In its second-largest acquisition, Amazon buys the company for $970 million.
The private sale e-retailer will invest in staff and marketing.
Zulily.com, a private-sale e-retailer selling children’s apparel and goods, announced today that it closed $6 million in Series B funding with August Capital, with Zulily’s existing investor Maveron also taking part in the new round. Darrell Cavens, Zulily’s CEO, says the company expects to double its current staff of 40 in the next six to nine months. The company also might expand sales into Canada.
“We are positioned for growth and will be going after the market with a war chest behind us,” Cavens says.
Zulily launched in January and offers 25 private sales per week. Each sale lasts 72 hours and offers limited quantities of products with discounts that range between 50% to 70%. Cavens declines to give membership, sales and web traffic numbers.
The company will use the funding to increase the number of buyers working with vendors to select items sold on the site. The company works with about 400 vendors.
The company also will focus on building brand awareness and strengthening its referral program among existing members. “We see a strong opportunity to build awareness. The children’s market in the United States is massive, but there aren’t a lot of offerings away from big-box retailers,” Cavens says. “When you talk to consumers, a surprising amount don’t know about the private-sale model yet.”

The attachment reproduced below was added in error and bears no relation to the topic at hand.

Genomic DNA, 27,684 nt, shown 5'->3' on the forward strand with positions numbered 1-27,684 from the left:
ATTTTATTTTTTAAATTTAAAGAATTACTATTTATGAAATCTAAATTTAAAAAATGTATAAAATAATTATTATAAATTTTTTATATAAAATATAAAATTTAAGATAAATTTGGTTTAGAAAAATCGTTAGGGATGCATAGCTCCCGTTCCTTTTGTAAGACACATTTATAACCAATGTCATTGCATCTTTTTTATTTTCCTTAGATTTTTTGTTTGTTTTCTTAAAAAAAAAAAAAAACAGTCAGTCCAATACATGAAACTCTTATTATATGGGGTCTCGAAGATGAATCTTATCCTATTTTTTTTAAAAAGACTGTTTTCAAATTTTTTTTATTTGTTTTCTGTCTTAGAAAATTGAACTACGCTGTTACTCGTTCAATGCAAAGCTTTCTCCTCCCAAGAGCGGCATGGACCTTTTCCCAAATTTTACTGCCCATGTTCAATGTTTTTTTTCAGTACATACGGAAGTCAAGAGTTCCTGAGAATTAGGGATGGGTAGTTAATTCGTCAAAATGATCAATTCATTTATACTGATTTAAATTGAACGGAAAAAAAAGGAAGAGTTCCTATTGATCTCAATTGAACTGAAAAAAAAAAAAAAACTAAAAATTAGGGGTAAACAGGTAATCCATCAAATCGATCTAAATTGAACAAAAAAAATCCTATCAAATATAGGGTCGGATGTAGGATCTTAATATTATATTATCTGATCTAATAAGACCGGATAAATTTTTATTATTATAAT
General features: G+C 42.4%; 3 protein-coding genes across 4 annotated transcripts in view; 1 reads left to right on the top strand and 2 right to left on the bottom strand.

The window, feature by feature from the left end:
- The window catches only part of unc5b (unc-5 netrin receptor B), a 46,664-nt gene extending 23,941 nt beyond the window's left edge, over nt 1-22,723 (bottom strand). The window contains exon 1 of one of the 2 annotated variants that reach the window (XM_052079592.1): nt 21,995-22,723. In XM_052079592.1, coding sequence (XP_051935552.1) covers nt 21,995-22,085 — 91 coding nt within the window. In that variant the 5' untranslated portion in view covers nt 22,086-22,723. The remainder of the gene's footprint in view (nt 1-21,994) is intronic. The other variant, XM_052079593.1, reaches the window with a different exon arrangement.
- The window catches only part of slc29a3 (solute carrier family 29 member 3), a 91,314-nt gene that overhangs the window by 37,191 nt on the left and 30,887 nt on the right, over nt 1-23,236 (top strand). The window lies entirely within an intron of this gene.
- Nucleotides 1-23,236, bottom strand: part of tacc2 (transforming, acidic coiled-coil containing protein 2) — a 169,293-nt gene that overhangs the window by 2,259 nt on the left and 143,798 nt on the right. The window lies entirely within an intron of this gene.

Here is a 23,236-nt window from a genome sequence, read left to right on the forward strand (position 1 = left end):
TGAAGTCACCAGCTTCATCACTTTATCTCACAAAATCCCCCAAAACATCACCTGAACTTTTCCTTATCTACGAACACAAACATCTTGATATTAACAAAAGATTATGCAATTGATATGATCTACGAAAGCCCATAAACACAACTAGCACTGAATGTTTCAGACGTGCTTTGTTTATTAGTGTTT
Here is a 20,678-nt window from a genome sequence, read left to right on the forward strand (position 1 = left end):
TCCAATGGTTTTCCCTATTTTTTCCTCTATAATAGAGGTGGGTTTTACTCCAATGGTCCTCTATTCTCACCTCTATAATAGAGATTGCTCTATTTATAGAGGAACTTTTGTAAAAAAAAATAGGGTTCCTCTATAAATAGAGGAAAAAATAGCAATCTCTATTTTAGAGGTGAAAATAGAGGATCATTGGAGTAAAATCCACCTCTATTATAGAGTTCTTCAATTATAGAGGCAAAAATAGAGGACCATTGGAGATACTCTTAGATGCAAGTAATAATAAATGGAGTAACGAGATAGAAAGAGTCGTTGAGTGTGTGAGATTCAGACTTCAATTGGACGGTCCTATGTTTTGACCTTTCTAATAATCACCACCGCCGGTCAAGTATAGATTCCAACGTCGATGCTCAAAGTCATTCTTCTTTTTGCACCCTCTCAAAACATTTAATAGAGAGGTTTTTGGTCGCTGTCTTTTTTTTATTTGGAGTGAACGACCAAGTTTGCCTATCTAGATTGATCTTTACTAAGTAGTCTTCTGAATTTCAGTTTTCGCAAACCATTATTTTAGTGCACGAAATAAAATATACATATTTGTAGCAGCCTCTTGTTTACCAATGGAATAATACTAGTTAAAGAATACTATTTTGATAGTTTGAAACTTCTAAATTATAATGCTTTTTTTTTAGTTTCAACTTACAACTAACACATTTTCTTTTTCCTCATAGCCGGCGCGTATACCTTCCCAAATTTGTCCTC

To build deeper customer engagement with site members, Zulily will focus on shopping’s social aspects.
“We are looking at a stronger way for the brands to participate with the members,” he says. That could include having vendors answer directly on the site questions from members about products, and doing so while a sale is in progress.
Cavens says the short sales window spurs members to visit the site shortly after receiving the daily e-mail sales notification. “It’s difficult to engage over a long period of time, but this model has a short time window and lessens the time commitment for vendors to take on,” he says. “We can use that window to marry the brand and the members so both can benefit.”